1897 of the arrangement, 1960 of the girl; French, literally "on an equal footing" (see pair (n.)).
au revoir Look up au revoir at
1690s, French, literally "to the seeing again." From revoir (12c.), from Latin revidere.
aubade (n.) Look up aubade at
"musical announcement of dawn," from French aubade (15c.), from Provençal aubada, from auba "dawn," from Latin alba, fem. of albus "white" (see alb).
aubain (n.) Look up aubain at
1727, from French aubaine (12c.), which is of unknown origin, perhaps from Medieval Latin Albanus, but the sense is obscure. Klein suggests Frankish *alibanus, literally "belonging to another ban." A right of French kings, whereby they claimed the property of every non-naturalized stranger who died in their realm. Abolished 1819.
aubergine (n.) Look up aubergine at
"eggplant," 1794, from French aubergine, "fruit of the eggplant" (Solanum esculentum), diminutive of auberge "a kind of peach," variant of alberge, from Spanish alberchigo "apricot" [OED]. Klein derives the French word from Catalan alberginera, from Arabic al-badinjan "the eggplant," from Persian badin-gan, from Sanskrit vatigagama. As a color like that of the eggplant fruit, it is attested from 1895.
Aubrey Look up Aubrey at
masc. personal name, from Old French Auberi, from Old High German Alberich "ruler of elves," or *Alb(e)rada "elf-counsel" (fem.). In U.S., it began to be used as a girl's name c. 1973 and was among the top 100 given names for girls born 2006-2008, eclipsing its use for boys, which faded in proportion.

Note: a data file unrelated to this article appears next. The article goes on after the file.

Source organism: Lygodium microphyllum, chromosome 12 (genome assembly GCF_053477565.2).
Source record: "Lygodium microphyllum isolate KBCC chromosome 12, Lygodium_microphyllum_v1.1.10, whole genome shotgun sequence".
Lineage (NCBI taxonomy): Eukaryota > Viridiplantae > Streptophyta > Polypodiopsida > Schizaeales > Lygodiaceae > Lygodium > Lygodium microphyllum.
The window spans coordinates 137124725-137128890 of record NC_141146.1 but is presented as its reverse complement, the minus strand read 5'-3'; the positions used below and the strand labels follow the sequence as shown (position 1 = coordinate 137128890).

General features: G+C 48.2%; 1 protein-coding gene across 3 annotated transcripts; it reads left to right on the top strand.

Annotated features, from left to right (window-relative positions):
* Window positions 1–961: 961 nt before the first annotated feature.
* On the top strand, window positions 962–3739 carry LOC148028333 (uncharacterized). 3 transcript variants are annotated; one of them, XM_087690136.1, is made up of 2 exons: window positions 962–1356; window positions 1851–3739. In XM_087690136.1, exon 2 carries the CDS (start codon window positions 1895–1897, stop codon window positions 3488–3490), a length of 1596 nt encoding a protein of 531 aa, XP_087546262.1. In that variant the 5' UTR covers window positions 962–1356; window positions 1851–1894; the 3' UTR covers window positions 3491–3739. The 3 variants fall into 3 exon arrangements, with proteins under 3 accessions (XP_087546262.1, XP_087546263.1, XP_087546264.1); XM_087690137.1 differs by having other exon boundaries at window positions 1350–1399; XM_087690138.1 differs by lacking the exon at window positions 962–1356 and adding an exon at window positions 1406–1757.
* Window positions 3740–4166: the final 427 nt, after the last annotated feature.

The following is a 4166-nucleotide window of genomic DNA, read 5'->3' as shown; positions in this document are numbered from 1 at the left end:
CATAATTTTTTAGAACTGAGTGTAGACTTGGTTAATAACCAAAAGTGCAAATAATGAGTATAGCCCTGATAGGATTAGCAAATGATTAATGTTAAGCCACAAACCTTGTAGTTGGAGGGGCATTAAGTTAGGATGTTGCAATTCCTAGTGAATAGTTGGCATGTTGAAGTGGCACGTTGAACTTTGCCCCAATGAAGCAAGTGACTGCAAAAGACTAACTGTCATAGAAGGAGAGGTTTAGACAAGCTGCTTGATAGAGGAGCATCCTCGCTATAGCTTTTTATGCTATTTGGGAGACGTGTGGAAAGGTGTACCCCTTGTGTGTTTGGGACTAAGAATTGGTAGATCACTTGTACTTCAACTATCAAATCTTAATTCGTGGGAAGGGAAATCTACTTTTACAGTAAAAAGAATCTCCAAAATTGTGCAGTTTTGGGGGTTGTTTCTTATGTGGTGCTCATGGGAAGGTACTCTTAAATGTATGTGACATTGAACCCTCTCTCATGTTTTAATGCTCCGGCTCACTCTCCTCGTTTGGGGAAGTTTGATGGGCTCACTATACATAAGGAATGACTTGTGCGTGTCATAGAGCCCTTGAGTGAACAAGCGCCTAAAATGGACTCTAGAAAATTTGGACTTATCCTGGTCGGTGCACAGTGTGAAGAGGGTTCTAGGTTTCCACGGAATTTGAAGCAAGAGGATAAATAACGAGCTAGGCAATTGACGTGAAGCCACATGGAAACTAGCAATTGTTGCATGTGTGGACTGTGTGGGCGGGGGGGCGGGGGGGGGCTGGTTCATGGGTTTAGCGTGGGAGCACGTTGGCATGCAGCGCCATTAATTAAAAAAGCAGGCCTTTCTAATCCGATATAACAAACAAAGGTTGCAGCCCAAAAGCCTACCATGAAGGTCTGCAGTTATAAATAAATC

auburn (n.) Look up auburn at
early 15c., from Old French auborne, from Medieval Latin alburnus "off-white, whitish," from Latin albus "white" (see alb). It came to English meaning "yellowish-white, flaxen," but shifted 16c. to "reddish-brown" under influence of Middle English brun "brown," which also changed the spelling.
auction (n.) Look up auction at
"a sale by increase of bids," 1590s, from Latin auctionem (nominative auctio) "an increasing sale, auction, public sale," noun of action from past participle stem of augere "to increase," from PIE root *aug- (1) "to increase" (see augment). In northern England and Scotland, called a roup. In the U.S., something is sold at auction; in England, by auction.
auction (v.) Look up auction at
1807, from auction (n.). Related: Auctioned; auctioning.
auctioneer Look up auctioneer at